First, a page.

The senior deacon, Mr. Jeffries, then, after a few suitable remarks in the name of the nds, presented Mr. Wilkins with a very handsome time-piece, a purse containing eleven guineas, and a very nice bookknife, the latter being the gift of members of the Bible-class.
Mr. Wilkins replied that he was taken somewhat by surprise by this expression of
MR. GEORGE WYARD ON THE LATE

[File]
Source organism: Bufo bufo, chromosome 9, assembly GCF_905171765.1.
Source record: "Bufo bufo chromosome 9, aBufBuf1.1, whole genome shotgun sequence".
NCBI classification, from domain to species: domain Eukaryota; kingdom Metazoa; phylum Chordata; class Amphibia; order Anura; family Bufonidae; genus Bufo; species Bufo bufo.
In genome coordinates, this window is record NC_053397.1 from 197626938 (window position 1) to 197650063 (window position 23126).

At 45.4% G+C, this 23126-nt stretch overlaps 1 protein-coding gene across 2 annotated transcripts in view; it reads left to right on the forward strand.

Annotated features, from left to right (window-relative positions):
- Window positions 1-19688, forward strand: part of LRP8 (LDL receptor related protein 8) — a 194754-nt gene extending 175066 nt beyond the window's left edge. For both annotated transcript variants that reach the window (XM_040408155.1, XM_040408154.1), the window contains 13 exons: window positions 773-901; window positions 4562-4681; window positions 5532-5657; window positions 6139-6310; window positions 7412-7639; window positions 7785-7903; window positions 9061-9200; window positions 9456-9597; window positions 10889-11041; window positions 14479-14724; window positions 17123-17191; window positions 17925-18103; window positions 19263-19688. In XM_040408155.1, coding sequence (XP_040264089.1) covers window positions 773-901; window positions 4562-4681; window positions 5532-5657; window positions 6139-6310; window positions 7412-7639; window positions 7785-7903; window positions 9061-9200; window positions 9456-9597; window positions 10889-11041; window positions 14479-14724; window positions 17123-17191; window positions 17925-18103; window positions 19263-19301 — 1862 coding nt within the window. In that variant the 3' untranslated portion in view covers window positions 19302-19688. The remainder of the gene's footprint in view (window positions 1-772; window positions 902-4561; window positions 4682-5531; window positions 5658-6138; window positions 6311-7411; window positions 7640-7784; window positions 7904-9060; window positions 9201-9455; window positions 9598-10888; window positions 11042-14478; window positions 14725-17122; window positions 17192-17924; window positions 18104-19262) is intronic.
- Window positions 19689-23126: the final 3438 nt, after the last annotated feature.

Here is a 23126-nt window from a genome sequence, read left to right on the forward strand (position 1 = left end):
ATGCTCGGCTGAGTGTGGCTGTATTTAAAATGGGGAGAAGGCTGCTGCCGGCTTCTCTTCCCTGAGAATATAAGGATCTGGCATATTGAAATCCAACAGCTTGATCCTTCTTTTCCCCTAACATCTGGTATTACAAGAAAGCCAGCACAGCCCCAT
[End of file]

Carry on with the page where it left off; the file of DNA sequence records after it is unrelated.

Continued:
W. PALMER. DEAR MR. EDITOR, -I was somewhat moved in my feelings, on hearing of the sudden departure of brother W. Paimer, late of Plaistow, and I was somewhat more moved when I read the short account of him, as recorded in the VESSEL for this month, because it brought to mind so vividly the feeling created in my heart towards him when I once heard him pray; and it was the only time I ever did hear him; and, indeed, the only time, I think, I ever saw him to recognise him. I had heard of him, but nothing that very much commended him to my affections and regard. Excuse me, dear sir, but we are so apt to be influenced by hearsay—God forgive us. The circumstance to which I refer is as follows: -A few ministerial brethren were invited to spend an hour or two together, in united prayer and praise, at Trinity chapel, Boro', and myself among the rest. I went, not knowing whom I might meet. But, recollecting the exercise for which we were ga. thered together was a very honourable and scriptural one, I did not very much concern myself about who might be there. I suppose there were present twelve or fourteen. All gave out a verse of a hymn, and all prayed; short and acceptable_acceptable to God and ourselves. One of the brethren that prayed was a very white-faced man, whom I did not know till I heard his name announced-it was brother Palmer, then of